Regaal Dutch?
Regal English, German
Régale French
Regale Italian

The Regal was an ancient keyboard reed instrument, dating from the 14th or 15th century. The name was later used for early reed stops whose tones were presumably imitative or suggestive of the instrument. The name Regal is used as a generic term for a whole family of reed stops, typified by short, often oddly shaped resonators, and having a wide variety of tones, usually lacking in fundamental. Particularly in northern Germany roughly between 1575 and 1700, organ-builders experimented with a wide variety of resonator forms, giving rise to fanciful names that suggested either the forms of the resonators or the tones they produced. Early in the 16th century the Regal family fell out of fashion (except in Spain), and was considered obsolete until the Baroque revival of the early 20th century. Wedgwood claims that the Regal was not introduced until after the Chalumeau.

Dom Bedos provides the illustration reproduced here (click on it for a larger image). He writes:

The Régale is a reed stop whose tone is not modified by any resonator. Its compass is that of the entire manual. This was the earliest reed stop, and its success was such that it was named �regal�, or �royal stop�. Since the invention of the other reeds, the Régale has not been used in church organs.
Figure 144 shows a Régale stop, which consists of the reed only, lacking a resonator to modify the tone. I have seen builders add a small cone (fig. 145), fitted so as to slide on tube R (fig. 144), which increases the volume considerably.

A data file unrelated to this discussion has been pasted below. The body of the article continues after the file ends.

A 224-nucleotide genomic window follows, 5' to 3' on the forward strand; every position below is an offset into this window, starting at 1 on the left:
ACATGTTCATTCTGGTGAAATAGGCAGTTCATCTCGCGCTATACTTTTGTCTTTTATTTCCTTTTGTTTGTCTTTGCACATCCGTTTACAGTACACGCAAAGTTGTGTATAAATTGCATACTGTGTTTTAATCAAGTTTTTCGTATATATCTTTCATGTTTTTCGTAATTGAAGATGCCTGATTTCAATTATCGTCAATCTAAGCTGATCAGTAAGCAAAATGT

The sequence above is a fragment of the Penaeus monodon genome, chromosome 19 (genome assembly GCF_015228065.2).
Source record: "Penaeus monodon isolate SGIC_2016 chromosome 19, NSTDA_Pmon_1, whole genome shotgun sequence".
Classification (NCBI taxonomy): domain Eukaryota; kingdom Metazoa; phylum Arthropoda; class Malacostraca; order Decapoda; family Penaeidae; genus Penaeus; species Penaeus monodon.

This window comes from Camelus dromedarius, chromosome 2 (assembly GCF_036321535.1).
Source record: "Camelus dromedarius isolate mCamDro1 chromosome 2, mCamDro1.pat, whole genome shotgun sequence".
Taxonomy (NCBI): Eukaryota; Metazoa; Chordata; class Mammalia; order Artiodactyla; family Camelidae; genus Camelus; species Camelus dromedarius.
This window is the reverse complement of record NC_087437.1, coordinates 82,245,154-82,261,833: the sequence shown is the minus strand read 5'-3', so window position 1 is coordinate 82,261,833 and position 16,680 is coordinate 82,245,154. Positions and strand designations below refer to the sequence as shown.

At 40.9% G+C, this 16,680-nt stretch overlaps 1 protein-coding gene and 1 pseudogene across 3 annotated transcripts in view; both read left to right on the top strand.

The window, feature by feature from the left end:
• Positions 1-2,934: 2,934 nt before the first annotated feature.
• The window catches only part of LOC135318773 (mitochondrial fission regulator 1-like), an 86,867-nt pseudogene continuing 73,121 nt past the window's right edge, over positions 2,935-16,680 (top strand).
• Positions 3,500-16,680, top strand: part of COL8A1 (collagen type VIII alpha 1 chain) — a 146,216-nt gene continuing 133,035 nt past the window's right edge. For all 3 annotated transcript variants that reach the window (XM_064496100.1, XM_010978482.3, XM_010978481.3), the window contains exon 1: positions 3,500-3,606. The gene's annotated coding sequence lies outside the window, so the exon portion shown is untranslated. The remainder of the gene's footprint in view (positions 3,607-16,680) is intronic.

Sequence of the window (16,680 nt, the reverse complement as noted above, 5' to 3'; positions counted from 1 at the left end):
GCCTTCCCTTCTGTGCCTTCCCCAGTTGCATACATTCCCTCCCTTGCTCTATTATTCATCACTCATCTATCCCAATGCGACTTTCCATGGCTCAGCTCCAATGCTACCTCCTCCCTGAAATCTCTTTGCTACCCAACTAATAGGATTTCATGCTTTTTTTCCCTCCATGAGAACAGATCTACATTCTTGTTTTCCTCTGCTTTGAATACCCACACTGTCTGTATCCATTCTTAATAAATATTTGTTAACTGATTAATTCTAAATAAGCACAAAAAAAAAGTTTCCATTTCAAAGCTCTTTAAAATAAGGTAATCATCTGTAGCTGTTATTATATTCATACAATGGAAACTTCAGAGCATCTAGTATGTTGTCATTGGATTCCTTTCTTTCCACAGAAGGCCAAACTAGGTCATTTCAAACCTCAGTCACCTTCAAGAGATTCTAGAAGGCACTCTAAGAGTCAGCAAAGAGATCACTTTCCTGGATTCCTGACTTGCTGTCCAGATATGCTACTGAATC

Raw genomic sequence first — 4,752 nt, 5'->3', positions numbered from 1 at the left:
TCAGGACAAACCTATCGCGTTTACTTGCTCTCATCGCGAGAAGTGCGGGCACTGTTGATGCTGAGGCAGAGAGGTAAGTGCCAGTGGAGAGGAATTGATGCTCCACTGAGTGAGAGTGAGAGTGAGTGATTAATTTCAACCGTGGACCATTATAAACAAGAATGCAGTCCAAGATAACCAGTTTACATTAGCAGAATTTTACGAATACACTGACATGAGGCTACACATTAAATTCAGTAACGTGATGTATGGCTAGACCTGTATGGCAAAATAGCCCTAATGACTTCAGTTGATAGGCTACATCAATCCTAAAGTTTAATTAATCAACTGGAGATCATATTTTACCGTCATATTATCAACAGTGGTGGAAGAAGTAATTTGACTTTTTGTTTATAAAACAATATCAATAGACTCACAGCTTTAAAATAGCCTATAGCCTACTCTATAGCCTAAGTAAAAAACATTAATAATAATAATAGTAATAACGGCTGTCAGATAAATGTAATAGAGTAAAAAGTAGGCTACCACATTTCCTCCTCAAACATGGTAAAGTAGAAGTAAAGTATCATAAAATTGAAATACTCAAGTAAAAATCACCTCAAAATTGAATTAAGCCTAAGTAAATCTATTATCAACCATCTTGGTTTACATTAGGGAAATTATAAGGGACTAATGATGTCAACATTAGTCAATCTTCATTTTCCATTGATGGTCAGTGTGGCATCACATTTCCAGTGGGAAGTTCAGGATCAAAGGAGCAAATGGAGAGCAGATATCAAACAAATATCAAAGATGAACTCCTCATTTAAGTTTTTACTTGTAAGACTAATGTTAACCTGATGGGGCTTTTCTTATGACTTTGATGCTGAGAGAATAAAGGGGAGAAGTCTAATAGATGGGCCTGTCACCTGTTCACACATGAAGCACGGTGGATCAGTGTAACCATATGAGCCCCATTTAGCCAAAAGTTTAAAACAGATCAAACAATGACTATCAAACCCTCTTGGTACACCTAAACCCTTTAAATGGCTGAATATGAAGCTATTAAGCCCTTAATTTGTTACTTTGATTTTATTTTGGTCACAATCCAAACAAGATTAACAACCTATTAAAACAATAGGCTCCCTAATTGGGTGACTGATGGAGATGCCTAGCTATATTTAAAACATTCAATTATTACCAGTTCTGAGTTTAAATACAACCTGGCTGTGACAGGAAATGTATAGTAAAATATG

Spanish Regals were often mounted en chamade; see Gaitas, Dulcayna, Orlos, Regalias, Violeta.

Variants

Here is a list of all the stop-names in the Encyclopedia which are considered to be part of the Regal family.

Apfelregal
Bärpfeife
Bassoon Regal
Bible Regal
Brass Regal
Cembaloregal
Cornetti
Cymbelregal
Doppelkegelregal
Dudelsack
Dulzayna
Dulzian
Dulzian Regal
Euphone
Gaitas
Gedämpftregal
Gedecktregal
Geigenregal
Geigenregälchen
Grobregal
Grossregal
Harfenregal
Holzrankett
Holzregal
Jeu Érard
Jungfernregal
Jungfernregalbass
Kälberregal
Kinura
Kleinregal
Knopfregal
Kopflinregal
Kopfregal
Krumet
Krummhornregal
Messingregal
Messingregal Singend
Musette
Orlo
Rankett
Regalia[s]
Rohrschalmei
Schalmei
Schalmei Regal
Scharfregal
Singendregal
Sordunregal
Stillesregal
Subtilregal
Trichterregal
Tromboncini
Trompetenregal
Virginregal
Violeta
Vox Humana
Vox Humana Regal
Vox Humana Schalmei
Zarthorn

Examples

Of the names Regal, Regale and Regaal, with no modifiers, Osiris contains 22 examples at 16', 72 at 8', 32 at 4', and 4 at 2'. The oldest examples are given below.

Regaal 8', Werk; O L Vrouwkerk, Kortrijk, Belgium; Van Den Eekhoute 1529. This is the oldest known example of any type of Regal.

Regal 8', Rueck-Positiv; Katherinenkirche, Hamburg, Germany; Stellwagen 1543.

Regaal 8' [4'?], Borstwerk; Vrouwkerk, Antwerpen, Belgium; Brebos 1565-67.

Regaal 8', 4', Rugpositief; St. Jacobskerk, Antwerpen, Belgium; Willem 1589.

Regal 8', Brustpositiv; St. Jacobi, Lüdingworth, Germany; Wilde 1598 (restored 1980's).

Sound Clips

See the Sound Files appendix for general information.

Regal 8', Brustwerk Grace Lutheran Church, Champaign, Illinois, USA Casavant, 1975 arpeggio St. Anne

Bibliography

Audsley[1]: Regal. Audsley[2]: I.XIII Regal; II.XXXVIII.vii. Bedos[1]: § 196, 204. Grove[1]: Regal. Irwin[1]: Regal. Locher[1]: Regal. Sumner[1]: Regal. Wedgwood[1]: Regal. Williams[1]: Glossary: Regal.
 
Original website compiled by Edward L. Stauff. For educational use only.
Regal.html - Last updated 17 October 2004.
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